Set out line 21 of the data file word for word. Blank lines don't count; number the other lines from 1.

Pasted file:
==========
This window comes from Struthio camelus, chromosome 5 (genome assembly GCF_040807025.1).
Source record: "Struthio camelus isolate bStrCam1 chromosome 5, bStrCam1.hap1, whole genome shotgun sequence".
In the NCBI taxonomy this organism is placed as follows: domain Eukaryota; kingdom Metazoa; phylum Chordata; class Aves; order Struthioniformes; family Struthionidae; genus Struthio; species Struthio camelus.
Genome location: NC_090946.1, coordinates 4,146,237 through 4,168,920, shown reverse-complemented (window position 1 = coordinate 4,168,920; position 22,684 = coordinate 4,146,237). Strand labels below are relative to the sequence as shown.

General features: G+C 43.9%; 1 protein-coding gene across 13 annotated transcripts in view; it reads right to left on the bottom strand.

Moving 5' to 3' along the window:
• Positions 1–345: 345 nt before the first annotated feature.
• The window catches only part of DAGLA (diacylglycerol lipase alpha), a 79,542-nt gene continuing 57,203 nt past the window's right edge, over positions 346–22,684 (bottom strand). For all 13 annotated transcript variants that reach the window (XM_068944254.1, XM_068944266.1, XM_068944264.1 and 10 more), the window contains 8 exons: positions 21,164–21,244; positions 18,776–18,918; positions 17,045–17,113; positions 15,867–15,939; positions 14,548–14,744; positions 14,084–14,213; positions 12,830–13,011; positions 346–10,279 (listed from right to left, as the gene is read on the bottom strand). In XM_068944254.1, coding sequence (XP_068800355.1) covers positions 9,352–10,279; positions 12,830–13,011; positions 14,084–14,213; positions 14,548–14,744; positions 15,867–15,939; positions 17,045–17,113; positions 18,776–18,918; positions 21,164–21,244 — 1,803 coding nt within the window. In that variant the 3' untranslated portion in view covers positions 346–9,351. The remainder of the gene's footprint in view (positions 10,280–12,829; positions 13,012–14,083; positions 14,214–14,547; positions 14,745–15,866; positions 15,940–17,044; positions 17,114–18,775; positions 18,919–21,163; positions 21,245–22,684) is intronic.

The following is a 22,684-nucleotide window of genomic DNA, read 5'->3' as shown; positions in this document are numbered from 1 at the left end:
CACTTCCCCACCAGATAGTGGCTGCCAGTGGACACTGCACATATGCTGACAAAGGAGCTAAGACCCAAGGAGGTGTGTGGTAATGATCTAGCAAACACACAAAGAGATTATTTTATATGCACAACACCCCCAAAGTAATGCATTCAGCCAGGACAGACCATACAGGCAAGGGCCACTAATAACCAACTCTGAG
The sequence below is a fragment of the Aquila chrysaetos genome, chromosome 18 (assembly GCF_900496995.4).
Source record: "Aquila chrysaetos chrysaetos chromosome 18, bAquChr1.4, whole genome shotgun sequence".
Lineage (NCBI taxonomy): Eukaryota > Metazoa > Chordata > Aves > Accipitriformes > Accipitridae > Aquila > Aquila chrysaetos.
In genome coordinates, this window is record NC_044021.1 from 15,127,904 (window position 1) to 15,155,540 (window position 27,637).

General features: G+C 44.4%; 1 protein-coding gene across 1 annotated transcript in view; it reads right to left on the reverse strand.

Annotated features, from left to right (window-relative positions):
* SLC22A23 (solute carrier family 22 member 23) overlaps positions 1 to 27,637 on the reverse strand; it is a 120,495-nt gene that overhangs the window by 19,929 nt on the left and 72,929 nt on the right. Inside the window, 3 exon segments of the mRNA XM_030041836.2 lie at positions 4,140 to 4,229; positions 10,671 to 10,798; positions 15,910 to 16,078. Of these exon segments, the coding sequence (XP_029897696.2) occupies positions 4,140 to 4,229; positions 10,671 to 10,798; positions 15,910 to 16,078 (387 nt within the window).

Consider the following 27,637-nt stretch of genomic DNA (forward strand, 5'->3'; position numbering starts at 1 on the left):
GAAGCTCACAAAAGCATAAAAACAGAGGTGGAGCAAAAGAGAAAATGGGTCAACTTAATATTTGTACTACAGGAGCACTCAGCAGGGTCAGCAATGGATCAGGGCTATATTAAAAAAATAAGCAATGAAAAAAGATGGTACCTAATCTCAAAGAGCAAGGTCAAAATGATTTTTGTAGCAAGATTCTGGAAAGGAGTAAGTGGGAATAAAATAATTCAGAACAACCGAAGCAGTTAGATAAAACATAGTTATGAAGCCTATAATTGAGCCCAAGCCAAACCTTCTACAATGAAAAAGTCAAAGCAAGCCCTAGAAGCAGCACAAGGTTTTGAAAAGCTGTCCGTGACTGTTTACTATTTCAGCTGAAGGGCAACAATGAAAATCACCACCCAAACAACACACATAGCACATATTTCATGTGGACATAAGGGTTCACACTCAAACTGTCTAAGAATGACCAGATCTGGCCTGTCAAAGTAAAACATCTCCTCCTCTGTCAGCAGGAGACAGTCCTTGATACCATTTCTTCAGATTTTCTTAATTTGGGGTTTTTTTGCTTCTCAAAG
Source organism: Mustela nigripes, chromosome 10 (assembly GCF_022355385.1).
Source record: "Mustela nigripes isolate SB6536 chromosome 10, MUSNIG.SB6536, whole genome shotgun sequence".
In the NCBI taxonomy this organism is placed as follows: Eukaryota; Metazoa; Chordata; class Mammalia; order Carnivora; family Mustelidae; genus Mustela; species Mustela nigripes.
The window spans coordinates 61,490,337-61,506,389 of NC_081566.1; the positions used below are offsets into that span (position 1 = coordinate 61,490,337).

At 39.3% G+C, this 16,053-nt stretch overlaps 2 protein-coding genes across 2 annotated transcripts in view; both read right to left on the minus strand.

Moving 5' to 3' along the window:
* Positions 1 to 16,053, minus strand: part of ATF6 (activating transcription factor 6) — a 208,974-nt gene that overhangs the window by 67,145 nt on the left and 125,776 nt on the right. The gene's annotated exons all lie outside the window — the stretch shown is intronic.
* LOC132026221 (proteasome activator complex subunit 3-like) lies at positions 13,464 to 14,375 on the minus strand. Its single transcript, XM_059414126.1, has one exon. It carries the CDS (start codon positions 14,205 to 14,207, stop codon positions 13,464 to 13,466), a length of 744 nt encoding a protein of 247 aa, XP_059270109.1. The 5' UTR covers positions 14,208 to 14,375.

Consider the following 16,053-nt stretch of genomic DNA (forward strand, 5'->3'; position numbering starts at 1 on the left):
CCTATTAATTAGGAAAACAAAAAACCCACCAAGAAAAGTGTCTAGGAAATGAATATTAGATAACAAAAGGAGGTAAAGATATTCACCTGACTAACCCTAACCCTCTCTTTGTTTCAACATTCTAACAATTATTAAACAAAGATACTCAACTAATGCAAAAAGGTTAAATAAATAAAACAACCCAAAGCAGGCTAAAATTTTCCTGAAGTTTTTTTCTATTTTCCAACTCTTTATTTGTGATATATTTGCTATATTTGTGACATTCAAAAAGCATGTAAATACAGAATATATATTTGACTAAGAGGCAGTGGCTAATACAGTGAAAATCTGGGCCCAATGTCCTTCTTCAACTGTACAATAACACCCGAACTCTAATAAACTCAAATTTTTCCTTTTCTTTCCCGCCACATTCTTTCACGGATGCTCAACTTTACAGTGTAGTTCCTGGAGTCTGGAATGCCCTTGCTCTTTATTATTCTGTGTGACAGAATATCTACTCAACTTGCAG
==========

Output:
Source record: "Mustela nigripes isolate SB6536 chromosome 10, MUSNIG.SB6536, whole genome shotgun sequence".